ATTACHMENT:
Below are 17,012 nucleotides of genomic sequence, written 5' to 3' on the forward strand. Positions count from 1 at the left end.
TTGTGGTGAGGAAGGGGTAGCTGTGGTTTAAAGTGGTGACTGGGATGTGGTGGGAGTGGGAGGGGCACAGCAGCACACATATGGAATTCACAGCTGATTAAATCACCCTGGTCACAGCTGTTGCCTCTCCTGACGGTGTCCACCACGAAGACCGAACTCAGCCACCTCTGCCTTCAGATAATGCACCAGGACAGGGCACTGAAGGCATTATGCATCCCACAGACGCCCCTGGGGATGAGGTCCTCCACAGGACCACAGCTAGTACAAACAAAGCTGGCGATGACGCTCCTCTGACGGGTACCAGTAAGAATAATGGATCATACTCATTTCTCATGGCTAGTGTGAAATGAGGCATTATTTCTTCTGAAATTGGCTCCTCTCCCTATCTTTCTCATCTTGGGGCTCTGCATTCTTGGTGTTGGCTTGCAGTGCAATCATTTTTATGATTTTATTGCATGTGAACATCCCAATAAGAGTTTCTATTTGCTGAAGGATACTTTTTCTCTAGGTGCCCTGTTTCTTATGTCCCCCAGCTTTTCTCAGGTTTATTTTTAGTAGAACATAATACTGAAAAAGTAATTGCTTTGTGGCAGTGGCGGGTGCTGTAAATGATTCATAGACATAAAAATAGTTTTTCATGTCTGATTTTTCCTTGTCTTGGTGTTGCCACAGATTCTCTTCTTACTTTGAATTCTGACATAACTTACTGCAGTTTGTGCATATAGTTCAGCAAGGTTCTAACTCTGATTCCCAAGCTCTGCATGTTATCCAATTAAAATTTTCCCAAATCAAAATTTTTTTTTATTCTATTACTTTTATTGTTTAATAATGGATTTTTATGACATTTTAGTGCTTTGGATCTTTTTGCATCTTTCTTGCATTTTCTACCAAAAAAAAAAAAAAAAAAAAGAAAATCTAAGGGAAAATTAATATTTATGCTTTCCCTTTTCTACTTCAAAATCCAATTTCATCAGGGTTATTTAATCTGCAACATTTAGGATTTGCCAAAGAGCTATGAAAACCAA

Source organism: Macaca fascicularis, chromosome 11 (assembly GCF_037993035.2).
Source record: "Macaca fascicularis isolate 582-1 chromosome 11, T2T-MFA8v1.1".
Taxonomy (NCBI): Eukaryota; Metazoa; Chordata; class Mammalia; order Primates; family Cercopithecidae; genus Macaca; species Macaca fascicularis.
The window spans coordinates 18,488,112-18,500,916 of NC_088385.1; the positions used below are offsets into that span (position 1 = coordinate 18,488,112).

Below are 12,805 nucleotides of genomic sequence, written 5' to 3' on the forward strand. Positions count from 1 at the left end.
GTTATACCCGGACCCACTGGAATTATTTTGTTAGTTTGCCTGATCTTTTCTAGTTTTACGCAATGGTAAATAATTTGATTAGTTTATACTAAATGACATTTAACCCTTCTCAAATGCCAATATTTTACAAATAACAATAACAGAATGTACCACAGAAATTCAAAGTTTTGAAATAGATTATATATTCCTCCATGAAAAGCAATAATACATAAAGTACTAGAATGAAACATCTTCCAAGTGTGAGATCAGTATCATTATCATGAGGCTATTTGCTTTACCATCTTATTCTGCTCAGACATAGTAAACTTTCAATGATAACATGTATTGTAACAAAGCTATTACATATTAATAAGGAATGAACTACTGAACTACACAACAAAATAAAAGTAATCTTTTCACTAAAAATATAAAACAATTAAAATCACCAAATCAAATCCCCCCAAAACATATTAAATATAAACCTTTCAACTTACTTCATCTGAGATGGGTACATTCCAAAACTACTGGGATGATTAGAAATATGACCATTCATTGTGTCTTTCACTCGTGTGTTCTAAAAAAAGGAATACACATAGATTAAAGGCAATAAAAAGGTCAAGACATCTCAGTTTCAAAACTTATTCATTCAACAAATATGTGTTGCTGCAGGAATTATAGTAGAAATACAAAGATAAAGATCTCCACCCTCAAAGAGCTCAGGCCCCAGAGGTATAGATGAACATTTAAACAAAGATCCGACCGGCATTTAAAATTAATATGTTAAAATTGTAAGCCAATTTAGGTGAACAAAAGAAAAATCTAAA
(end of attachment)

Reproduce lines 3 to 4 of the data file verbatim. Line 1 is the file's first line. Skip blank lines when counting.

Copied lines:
Source organism: Macaca fascicularis, chromosome 11 (assembly GCF_037993035.2).
Source record: "Macaca fascicularis isolate 582-1 chromosome 11, T2T-MFA8v1.1".